A point cloud is a data type representing discrete locations in a three-dimensional space, with optional storage of subsequent attributes such as reflectance, capture time, color information, or multi-return status. In geospatial contexts, point clouds are often captured through actively-sensed systems such as Light Detection and Ranging (LiDAR) scanners or computed from coincidence-matched imagery to support the characterization of volumes.

Point cloud data has become more prevalent due to accelerating computing hardware capability. Lower cost computation has meant that measurement activities through laser scanners and image processing that was once too computationally intensive is now viable from a cost and practicality perspective. Scanners and photography continue to increase the density and volume of data being captured, and the need for data management and access tools that can handle massive collections of data continues to increase.

5.1. Data Properties

The primary challenge of point cloud data is simply their storage volume. Capture rates for geospatial point cloud data, in the form of actively-captured LiDAR or passively-captured coincidence-matched imagery are still accelerating in 2018 as sensors, storage, and processors continue their rapid increase in capability and decrease in cost.

The data type does not lend itself to convenient compression, storage arrangement, or access mechanisms – especially in relation to other typical geospatial data types. The data behave as not quite vector and not quite imagery, and point cloud data need to employ data management techniques that address the unique challenges they present – specifically the requirement of per-point storage of coordinates and attributes.

5.1.1. Vector Data Similarities

Point cloud data have properties in common with typical geospatial vector data. They are often used as a frame for point to point measurement, and each point might have additional attributes associated with its capture such as a capture time, reflectance, return information, color, or incidence angle. A typical geospatial vector database would make these supporting attributes conveniently available for data segmentation activities, but their volume presents challenges. For example, it would not be unreasonable for a very high detail aerial scene capture of ten square kilometers to have a capture volume of ten billion points. A table with ten billion points would stretch the capabilities of most geospatial database software, and the overhead associated with indexing and storage of that data would quickly become prohibitive.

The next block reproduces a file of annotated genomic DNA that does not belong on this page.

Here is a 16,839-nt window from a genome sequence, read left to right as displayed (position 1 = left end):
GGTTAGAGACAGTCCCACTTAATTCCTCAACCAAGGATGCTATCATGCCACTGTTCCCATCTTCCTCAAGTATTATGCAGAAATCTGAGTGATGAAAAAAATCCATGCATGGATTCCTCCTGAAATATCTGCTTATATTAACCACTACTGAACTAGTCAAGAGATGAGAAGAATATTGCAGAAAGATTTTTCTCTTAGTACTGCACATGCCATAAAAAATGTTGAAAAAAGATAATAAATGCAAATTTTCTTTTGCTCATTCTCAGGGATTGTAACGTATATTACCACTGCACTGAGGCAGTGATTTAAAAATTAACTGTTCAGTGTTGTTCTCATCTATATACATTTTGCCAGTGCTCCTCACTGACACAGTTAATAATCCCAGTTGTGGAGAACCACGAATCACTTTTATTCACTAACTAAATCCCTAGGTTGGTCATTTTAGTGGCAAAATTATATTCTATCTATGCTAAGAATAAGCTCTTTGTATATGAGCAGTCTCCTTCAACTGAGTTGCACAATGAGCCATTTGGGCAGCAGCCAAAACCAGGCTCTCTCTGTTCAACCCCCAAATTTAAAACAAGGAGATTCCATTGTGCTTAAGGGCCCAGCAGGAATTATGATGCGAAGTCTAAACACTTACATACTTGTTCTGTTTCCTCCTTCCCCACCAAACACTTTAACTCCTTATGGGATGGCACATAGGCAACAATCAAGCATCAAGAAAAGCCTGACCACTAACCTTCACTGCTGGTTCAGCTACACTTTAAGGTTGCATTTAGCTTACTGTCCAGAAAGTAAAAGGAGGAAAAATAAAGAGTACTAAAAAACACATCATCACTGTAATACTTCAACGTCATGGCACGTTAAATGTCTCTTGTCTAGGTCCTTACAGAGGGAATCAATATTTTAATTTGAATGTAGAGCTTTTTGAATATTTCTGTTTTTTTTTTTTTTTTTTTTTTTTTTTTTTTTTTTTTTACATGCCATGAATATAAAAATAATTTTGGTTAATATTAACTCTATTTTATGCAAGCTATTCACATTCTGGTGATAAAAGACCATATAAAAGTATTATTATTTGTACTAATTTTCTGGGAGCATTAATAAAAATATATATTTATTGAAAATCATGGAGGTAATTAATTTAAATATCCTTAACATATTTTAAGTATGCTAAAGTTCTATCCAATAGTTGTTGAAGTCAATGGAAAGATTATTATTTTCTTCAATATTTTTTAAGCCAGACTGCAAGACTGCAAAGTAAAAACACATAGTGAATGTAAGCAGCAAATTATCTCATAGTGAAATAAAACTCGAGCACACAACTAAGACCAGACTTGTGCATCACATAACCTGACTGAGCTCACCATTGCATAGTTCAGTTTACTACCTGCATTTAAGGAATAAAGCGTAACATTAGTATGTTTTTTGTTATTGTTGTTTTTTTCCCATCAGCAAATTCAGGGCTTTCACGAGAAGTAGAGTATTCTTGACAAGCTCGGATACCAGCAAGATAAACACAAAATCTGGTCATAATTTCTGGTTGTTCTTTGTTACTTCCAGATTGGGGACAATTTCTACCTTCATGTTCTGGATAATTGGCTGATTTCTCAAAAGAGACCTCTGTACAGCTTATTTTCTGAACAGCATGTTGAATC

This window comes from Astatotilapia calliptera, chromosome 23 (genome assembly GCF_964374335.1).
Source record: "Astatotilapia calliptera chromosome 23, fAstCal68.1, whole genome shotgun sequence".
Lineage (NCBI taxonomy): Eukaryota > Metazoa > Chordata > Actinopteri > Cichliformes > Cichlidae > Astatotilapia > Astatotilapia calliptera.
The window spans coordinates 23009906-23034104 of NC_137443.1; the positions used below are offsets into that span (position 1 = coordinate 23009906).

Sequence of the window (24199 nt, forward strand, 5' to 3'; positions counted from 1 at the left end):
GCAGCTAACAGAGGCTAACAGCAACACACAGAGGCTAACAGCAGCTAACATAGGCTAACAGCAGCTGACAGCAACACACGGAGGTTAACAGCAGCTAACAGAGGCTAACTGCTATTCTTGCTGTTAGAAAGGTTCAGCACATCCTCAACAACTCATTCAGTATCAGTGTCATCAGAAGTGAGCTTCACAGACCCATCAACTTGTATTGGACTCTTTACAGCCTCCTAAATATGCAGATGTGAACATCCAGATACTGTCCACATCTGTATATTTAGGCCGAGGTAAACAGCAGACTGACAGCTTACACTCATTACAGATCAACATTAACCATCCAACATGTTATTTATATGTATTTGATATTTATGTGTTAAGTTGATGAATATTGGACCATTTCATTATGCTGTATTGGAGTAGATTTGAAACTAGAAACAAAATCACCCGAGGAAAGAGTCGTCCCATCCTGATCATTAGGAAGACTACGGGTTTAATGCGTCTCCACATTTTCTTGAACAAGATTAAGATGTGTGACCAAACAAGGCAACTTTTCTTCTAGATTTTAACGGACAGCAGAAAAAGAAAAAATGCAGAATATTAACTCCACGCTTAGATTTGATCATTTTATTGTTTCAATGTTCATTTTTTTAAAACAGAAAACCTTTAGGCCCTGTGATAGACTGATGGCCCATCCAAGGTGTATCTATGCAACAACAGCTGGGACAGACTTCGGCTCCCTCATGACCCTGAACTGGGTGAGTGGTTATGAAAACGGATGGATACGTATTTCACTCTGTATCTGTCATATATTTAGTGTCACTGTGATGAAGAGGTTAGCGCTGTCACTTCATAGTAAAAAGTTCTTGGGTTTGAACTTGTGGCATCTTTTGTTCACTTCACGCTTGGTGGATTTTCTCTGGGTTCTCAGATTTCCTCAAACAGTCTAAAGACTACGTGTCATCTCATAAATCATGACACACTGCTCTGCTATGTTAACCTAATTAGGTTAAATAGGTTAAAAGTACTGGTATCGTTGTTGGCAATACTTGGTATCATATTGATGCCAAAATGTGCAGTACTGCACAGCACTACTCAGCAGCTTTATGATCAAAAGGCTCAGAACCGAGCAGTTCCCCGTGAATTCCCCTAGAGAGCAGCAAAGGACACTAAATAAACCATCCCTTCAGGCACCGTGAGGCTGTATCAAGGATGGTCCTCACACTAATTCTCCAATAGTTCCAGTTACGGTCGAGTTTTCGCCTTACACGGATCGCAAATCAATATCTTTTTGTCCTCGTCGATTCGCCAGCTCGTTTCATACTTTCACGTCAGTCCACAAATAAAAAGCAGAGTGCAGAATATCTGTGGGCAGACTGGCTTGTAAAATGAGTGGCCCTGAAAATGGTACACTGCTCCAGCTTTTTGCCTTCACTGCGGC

Point cloud data are frequently stored in similar organizations as vector data. The OGC Community Standard ASPRS LAS (OGC 17-030r1) format, for example, models each point individually, stored in an order that may or may not have meaning, with each X, Y, and Z coordinate completely specified. Other formats such as Binary Point Format (BPF) (NGA.SIG.0020_1.0_BPF) of the National Geospatial Intelligence Agency (NGA) also completely model coordinates and attributes. Both formats do not natively support accelerated access via spatial partitioning, but BPF does have a compression story that is sufficient for many scenarios whereas compression for LAS is found in the add-on open source library and encoding called LASzip.

5.1.2. Raster Data Similarities

Similar to some raster data, point cloud data are often an equidense surface of measurements slightly perturbed in location. Much like an aerial or satellite image they most often represent a time-integrated "capture" of a scene. Point cloud data are almost never transacted like typical geospatial data in the sense that their positions are not changed or edited after final quality control and processing of the capture. Additional application of summary attributes, such as assigning of new classification data or ancillary downstream derivatives such as incidence normals is commonly applied to data.

Voxelized storage, where points are associated with cells of a divided 3D space, are frequently used to represent storage of point clouds as a type rasterized geospatial data. A disadvantage of voxelization is the need to summarize data to a specific resolution, which can have the effect of failing to capture the full fidelity of the data. This can make voxelized storage approaches unsuitable for archival storage, even if it makes a convenient organization for many exploitation or processing activities.

5.2. Data Uses

Point cloud data are often treated as raw measurements in support of upstream data extraction and production scenarios. These subsequent usages include other domains such as:

  • Modeling and simulation

  • Measurement

  • Feature extraction

  • Change detection

  • Bathymetric exploration